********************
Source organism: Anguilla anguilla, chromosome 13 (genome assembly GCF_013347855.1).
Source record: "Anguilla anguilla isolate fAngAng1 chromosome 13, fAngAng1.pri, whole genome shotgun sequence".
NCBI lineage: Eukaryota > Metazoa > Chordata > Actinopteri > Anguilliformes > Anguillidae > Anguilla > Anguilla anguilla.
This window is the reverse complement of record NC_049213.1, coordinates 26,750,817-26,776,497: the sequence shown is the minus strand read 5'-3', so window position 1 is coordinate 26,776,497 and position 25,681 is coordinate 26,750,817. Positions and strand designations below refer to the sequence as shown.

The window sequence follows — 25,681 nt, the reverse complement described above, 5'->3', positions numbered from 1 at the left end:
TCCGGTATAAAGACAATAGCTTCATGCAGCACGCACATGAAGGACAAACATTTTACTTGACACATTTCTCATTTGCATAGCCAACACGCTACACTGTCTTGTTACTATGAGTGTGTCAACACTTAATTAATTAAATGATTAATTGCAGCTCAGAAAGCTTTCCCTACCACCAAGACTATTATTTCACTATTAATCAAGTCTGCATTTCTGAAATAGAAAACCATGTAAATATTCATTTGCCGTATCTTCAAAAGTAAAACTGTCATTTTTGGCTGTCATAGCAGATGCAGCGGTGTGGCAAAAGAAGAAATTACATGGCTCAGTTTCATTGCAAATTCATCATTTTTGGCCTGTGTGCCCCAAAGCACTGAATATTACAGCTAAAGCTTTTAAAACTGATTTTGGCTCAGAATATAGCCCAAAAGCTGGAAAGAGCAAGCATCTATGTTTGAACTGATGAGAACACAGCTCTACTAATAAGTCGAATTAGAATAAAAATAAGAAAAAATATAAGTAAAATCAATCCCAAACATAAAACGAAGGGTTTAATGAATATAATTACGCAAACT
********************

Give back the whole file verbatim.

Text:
Source organism: Anguilla anguilla, chromosome 13 (genome assembly GCF_013347855.1).
Source record: "Anguilla anguilla isolate fAngAng1 chromosome 13, fAngAng1.pri, whole genome shotgun sequence".
NCBI lineage: Eukaryota > Metazoa > Chordata > Actinopteri > Anguilliformes > Anguillidae > Anguilla > Anguilla anguilla.
This window is the reverse complement of record NC_049213.1, coordinates 26,750,817-26,776,497: the sequence shown is the minus strand read 5'-3', so window position 1 is coordinate 26,776,497 and position 25,681 is coordinate 26,750,817. Positions and strand designations below refer to the sequence as shown.

The window sequence follows — 25,681 nt, the reverse complement described above, 5'->3', positions numbered from 1 at the left end:
TCCGGTATAAAGACAATAGCTTCATGCAGCACGCACATGAAGGACAAACATTTTACTTGACACATTTCTCATTTGCATAGCCAACACGCTACACTGTCTTGTTACTATGAGTGTGTCAACACTTAATTAATTAAATGATTAATTGCAGCTCAGAAAGCTTTCCCTACCACCAAGACTATTATTTCACTATTAATCAAGTCTGCATTTCTGAAATAGAAAACCATGTAAATATTCATTTGCCGTATCTTCAAAAGTAAAACTGTCATTTTTGGCTGTCATAGCAGATGCAGCGGTGTGGCAAAAGAAGAAATTACATGGCTCAGTTTCATTGCAAATTCATCATTTTTGGCCTGTGTGCCCCAAAGCACTGAATATTACAGCTAAAGCTTTTAAAACTGATTTTGGCTCAGAATATAGCCCAAAAGCTGGAAAGAGCAAGCATCTATGTTTGAACTGATGAGAACACAGCTCTACTAATAAGTCGAATTAGAATAAAAATAAGAAAAAATATAAGTAAAATCAATCCCAAACATAAAACGAAGGGTTTAATGAATATAATTACGCAAACT